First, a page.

Talk:Divide a rectangle into a number of unequal triangles
I'm guessing that you could drop a point P inside the rectangle where its distances to the corners are all different. Add random points around the outside edges, then go around the circumference in one direction and make trianges of c[i], c[i+1] and P.
You would then get triangles with edges on all four sides of the rectangle.
What does random and not-similar mean?
The minimum number is three. First bisect the rectangle into two equal triangles. The problem is now reduced to splitting one of these triangles into n-1 unequal triangles, which is trivial. Is this random? The triangles are all different, are they non-similar? --Nigel Galloway (talk) 12:12, 18 December 2021 (UTC)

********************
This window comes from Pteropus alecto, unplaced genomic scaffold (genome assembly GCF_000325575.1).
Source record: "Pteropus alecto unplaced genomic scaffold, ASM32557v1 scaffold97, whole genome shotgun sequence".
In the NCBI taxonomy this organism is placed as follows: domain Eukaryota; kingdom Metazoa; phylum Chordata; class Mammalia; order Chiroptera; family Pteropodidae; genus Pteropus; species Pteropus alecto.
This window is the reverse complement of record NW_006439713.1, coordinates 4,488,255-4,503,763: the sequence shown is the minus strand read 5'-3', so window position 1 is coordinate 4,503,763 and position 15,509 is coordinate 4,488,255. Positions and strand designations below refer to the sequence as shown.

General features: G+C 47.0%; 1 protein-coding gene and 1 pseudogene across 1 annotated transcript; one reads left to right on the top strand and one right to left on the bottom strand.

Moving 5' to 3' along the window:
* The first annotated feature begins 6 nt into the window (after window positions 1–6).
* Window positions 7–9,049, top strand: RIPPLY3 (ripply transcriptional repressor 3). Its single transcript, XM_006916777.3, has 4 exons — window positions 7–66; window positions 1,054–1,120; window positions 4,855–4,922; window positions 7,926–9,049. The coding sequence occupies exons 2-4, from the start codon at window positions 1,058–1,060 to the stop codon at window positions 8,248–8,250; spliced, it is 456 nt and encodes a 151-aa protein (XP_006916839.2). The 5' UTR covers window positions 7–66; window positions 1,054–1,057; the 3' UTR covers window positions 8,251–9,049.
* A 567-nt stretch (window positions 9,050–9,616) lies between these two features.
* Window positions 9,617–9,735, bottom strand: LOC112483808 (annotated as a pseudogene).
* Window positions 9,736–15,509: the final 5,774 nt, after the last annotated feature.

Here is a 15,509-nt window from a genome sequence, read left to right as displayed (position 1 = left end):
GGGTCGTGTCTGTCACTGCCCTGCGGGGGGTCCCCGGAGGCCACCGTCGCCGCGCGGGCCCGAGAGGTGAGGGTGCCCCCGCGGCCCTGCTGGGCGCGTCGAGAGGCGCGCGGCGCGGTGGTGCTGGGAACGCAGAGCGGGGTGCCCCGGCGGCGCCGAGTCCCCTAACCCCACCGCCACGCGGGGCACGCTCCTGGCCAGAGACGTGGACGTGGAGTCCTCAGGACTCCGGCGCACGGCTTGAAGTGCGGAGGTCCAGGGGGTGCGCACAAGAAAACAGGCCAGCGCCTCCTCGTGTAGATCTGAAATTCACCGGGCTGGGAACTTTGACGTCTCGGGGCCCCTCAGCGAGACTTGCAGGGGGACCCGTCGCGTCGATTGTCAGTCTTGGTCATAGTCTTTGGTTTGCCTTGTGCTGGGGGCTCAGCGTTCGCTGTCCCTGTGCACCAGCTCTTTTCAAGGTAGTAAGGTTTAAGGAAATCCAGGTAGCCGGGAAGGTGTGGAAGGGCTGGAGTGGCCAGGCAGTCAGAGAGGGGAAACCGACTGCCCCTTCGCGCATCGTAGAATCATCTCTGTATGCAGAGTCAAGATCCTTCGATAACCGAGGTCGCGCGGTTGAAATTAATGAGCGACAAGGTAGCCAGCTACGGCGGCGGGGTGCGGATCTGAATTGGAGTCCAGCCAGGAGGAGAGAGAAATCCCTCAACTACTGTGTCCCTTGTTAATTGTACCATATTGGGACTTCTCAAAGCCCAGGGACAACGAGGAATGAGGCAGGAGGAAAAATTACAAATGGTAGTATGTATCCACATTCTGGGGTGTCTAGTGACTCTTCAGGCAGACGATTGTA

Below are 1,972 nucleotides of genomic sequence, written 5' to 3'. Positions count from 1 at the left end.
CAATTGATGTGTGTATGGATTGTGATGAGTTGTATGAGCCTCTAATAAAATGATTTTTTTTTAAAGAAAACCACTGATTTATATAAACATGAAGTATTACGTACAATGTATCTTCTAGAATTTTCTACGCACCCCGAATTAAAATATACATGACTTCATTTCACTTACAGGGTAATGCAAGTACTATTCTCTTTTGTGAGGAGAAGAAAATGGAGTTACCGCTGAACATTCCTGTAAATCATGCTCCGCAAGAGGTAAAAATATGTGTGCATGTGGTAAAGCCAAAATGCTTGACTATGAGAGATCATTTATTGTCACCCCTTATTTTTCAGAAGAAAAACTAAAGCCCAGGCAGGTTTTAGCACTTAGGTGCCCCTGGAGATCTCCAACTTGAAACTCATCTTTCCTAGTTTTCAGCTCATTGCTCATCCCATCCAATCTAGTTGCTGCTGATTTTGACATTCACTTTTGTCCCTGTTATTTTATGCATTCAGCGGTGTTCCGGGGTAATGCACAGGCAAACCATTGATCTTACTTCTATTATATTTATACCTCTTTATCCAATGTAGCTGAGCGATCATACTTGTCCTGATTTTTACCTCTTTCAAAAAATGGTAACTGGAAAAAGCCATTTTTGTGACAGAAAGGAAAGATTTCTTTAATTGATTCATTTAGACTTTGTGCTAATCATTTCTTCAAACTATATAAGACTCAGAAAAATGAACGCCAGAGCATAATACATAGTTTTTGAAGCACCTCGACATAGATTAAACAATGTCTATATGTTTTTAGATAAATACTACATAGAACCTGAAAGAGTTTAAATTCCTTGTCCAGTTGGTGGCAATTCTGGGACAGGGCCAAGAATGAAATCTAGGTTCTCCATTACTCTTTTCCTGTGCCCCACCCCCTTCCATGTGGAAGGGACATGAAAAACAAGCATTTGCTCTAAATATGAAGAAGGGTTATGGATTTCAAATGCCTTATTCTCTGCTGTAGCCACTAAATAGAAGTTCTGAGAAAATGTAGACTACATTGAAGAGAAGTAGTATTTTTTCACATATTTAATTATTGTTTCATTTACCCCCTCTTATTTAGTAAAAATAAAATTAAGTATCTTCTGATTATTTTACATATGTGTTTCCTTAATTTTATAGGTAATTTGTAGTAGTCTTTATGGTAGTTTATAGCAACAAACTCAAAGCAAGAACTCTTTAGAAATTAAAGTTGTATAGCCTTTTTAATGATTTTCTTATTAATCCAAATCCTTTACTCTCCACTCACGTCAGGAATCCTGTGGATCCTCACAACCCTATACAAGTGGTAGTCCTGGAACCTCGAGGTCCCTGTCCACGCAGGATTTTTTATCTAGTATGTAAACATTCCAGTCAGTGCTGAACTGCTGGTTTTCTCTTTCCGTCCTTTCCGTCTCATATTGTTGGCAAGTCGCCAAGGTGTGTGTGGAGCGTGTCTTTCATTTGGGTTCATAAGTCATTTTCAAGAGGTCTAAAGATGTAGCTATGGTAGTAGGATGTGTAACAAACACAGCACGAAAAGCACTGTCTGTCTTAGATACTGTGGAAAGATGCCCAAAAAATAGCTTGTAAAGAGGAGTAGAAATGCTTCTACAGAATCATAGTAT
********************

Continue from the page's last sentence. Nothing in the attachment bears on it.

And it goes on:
- Similar triangles have a precise mathematical definition that is probably going too far as I think it means having the same angles, allowing rotation, flipping and scaling. Just not having the lengths of each side the same would be enough I think, so scaled triangles would not be classed as similar in this task. --Paddy3118 (talk) 17:08, 18 December 2021 (UTC)